Monday 19 November 2018

Joe Brolly: The GAA could do so much more to help the marginalised in our society

Dublin players in a huddle before the annual Dub Stars Football Challenge at St Vincent’s club grounds in Dublin yesterday. Photo: Piaras Ó Mídheach/Sportsfile
Dublin players in a huddle before the annual Dub Stars Football Challenge at St Vincent’s club grounds in Dublin yesterday. Photo: Piaras Ó Mídheach/Sportsfile

Joe Brolly

As Jim Dennison from the Simon Community outlined the extent of the poverty and homelessness in Belfast, the younger players were clearly taken aback. Jim had joined the street sleepers at Cornmarket in the city to thank the group. I asked him to talk about the scale of the problem.

The Simon Community has 110 beds in their city hostels. They are supposed to be emergency beds. Twenty five years ago, this is what they were. So, in the mid-1990s, the average length of tenancy of a room in the Simon was ten days. Today, the average tenancy is 13 months. It is no longer emergency accommodation. It is a place for people to live.

Twenty five years ago, houses and flats were affordable for everyone. This is because the unwritten social contract in those days was that a house was a place for human beings to live. But towards the end of the '90s, homes became a commodity to be traded like any other. Suddenly, the places where human beings were sheltered, where we cooked, and made love, and reared youngsters, and grew old, became known as The Property Market. With lightning speed, homes became dehumanised. Now, they were items to be traded, like stocks and shares, or gold, or bitcoin.

Hedge funds and investors began buying up vast swathes of houses to add to their portfolios. The people who lived in houses, giddy with excitement, sold them at a profit and moved somewhere cheaper. The intrinsic worth of a house, its social purpose, were irrelevant. The only question was: How much can I get for it? As prices sky-rocketed, the newspapers gushed over the gold rush, producing glossy Property Market supplements. These don't usually feature photographs of the homeless littering the streets.

When I went to Trinity College in 1987, I visited the Caffreys on Iona Road with my parents. Mae is the mother of John Caffrey, the Dublin footballer from the 1983 All-Ireland champions, and Paul, the Dublin manager before Pat Gilroy. She urged my folks to buy the house next door. It was a fine, five-bedroom red-brick terrace. It was on the market for IR£25,000. My parents balked at the price and decided to pass. A few years ago, I saw the same house in The Irish Times property supplement. It was on the market for offers over €895,000.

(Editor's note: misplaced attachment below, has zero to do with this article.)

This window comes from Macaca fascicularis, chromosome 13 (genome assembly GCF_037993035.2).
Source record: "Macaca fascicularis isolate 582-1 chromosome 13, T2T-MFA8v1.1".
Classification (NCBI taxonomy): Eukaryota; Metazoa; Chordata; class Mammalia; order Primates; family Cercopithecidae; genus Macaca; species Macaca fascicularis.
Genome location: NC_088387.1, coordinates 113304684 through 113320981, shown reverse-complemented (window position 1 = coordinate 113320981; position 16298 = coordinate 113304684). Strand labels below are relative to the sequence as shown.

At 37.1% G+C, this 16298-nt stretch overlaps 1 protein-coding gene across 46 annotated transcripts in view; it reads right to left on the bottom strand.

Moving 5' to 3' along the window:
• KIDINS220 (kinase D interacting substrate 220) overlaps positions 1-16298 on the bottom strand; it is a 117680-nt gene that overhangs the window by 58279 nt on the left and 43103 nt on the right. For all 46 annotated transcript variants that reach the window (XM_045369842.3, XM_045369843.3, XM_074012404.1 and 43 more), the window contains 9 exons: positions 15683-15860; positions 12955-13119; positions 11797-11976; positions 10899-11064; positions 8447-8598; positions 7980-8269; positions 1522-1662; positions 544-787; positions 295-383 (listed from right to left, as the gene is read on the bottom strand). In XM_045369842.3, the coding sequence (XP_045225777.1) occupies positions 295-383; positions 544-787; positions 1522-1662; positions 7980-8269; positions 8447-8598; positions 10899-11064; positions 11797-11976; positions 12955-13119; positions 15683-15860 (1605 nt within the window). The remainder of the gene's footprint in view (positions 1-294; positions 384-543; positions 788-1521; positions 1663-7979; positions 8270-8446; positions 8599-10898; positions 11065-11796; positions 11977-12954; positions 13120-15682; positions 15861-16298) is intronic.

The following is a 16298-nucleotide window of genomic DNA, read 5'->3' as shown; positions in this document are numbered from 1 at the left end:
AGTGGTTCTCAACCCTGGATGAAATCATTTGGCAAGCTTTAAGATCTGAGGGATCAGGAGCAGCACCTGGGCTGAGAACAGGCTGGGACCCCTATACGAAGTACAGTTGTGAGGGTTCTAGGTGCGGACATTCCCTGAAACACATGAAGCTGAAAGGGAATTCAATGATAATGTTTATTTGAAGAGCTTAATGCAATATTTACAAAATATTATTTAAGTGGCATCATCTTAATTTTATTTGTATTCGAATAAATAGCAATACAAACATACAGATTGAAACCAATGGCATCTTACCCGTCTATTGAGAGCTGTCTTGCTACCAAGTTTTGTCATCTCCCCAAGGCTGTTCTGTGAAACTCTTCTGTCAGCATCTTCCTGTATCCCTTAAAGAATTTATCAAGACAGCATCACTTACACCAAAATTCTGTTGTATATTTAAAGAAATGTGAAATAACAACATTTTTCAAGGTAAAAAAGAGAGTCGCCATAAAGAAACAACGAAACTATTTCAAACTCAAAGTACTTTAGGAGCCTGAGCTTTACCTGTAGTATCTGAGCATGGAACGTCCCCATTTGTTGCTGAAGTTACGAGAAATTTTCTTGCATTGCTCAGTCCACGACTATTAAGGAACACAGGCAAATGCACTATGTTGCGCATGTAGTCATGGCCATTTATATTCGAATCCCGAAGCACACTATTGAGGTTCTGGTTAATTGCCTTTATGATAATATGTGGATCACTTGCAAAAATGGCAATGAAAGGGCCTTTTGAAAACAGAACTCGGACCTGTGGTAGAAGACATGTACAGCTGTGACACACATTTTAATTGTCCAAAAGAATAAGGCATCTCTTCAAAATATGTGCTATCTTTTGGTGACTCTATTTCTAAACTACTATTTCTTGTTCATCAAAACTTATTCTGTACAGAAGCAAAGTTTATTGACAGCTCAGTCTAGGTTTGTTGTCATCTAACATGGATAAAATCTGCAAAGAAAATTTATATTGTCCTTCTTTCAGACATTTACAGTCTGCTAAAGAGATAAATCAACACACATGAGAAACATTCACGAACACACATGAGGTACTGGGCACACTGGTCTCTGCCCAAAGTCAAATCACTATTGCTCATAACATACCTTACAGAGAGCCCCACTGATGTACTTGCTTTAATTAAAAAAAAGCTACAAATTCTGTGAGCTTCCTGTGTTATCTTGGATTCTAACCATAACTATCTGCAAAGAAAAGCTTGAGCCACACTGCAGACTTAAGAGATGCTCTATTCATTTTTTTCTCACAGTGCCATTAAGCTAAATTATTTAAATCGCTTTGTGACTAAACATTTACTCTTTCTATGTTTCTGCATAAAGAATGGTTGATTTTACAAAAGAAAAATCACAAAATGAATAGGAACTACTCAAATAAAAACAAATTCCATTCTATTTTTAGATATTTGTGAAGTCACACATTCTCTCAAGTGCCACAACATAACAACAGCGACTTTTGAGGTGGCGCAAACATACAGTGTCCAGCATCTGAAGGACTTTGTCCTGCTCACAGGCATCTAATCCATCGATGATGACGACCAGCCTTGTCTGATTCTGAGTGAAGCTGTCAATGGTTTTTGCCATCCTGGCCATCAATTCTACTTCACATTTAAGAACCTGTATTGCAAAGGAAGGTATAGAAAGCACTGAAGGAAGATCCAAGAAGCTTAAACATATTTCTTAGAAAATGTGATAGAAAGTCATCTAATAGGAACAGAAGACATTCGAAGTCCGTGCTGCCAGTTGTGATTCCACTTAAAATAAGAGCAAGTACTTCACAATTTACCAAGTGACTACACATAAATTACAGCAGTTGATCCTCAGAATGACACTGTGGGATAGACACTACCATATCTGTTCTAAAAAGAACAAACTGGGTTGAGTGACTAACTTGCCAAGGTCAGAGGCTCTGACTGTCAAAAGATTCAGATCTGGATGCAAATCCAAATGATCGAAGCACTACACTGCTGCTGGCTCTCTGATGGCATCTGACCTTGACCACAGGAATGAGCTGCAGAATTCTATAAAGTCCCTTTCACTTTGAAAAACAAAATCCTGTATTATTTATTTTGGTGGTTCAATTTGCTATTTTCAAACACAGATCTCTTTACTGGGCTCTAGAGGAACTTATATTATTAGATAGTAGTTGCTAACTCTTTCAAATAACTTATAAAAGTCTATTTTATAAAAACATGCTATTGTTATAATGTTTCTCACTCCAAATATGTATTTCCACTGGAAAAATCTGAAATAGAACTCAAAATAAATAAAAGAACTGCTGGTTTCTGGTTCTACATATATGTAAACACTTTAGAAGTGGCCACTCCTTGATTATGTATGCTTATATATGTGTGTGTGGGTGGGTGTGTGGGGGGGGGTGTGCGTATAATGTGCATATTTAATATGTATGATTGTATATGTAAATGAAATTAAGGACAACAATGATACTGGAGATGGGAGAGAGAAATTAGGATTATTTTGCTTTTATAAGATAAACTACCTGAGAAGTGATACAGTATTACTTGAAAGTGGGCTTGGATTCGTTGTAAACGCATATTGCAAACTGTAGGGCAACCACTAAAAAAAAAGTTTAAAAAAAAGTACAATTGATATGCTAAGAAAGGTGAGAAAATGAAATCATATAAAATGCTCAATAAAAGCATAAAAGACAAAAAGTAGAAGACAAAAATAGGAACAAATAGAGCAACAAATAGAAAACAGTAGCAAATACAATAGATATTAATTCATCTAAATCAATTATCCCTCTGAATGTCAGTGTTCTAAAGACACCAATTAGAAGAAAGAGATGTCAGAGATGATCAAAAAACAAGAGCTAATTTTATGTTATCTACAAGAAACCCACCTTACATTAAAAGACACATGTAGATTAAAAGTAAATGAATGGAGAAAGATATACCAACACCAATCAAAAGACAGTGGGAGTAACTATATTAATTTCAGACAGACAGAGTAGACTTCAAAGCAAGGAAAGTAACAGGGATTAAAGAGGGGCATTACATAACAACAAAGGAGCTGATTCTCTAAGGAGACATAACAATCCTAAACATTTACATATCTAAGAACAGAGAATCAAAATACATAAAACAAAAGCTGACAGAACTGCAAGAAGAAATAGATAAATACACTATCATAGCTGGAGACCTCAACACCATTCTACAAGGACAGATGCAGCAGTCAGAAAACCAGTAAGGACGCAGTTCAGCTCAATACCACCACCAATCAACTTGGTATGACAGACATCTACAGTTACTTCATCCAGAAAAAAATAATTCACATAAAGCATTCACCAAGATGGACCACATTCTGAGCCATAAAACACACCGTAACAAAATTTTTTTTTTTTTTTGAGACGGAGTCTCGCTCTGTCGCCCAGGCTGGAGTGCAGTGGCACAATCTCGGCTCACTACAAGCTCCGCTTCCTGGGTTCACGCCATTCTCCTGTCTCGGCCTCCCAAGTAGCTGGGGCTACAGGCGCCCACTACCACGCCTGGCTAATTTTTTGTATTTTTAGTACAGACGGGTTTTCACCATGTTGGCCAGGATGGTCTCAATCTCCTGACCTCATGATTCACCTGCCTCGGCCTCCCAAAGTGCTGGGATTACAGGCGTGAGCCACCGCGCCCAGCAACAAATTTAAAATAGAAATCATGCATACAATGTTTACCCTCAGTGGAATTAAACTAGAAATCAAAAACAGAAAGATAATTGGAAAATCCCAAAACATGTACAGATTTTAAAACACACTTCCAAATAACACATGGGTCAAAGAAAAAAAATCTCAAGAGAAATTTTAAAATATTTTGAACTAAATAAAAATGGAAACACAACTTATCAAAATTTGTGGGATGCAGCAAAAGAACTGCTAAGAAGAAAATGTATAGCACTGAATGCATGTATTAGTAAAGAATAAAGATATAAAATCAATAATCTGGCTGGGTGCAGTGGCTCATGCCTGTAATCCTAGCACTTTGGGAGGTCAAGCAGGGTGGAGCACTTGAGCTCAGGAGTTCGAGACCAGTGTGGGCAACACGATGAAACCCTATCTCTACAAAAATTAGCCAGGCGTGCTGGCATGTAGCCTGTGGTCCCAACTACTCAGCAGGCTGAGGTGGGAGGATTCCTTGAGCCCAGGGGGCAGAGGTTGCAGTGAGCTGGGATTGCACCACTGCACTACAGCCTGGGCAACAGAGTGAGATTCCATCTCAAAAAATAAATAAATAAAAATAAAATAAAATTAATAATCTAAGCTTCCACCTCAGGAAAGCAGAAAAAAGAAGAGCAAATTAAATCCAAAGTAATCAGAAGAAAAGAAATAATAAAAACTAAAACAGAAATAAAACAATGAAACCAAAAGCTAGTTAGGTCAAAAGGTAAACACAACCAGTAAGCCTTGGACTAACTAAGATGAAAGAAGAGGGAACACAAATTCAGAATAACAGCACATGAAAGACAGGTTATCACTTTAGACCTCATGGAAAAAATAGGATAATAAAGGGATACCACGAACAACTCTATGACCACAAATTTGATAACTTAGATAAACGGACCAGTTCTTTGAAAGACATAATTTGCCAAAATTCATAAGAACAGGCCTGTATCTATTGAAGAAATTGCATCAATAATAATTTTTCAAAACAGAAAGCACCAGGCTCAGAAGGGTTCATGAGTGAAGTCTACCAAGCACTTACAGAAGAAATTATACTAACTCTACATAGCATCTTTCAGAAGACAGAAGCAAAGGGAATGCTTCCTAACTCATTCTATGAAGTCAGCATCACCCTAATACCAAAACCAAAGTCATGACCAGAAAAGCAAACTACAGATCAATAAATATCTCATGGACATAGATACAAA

As house prices became perverse, houses soon became unaffordable for large numbers of our citizens. With fewer and fewer people owning more and more of the houses, people were forced to rent. As the problem worsened, rents quickly became more or less unaffordable.

In the North, the government initiative that allowed Housing Executive tenants to buy their home was the final chapter in this grotesque tale. The tenants bought them cheap, then sold them on, on the basis of the illusion that they had made a great profit. Then they bought somewhere else slightly cheaper, only to find they had lost their home and society.

Overnight, the Northern Ireland government washed its hands of its responsibility to provide homes for those in need. Public housing disappeared. It is the same story in the south, where successive governments sat back and let the market dictate.

I had a case last week involving a couple and their two young children. They have a total income of £242 per week. Their rent is £600 per month. They are living in poverty. They are visiting food banks. The parents are eating as little as possible to make sure the children, aged six and three, do not go without. They are exhausted and demoralised. I sat quietly outside Court 1 as this young mother wept.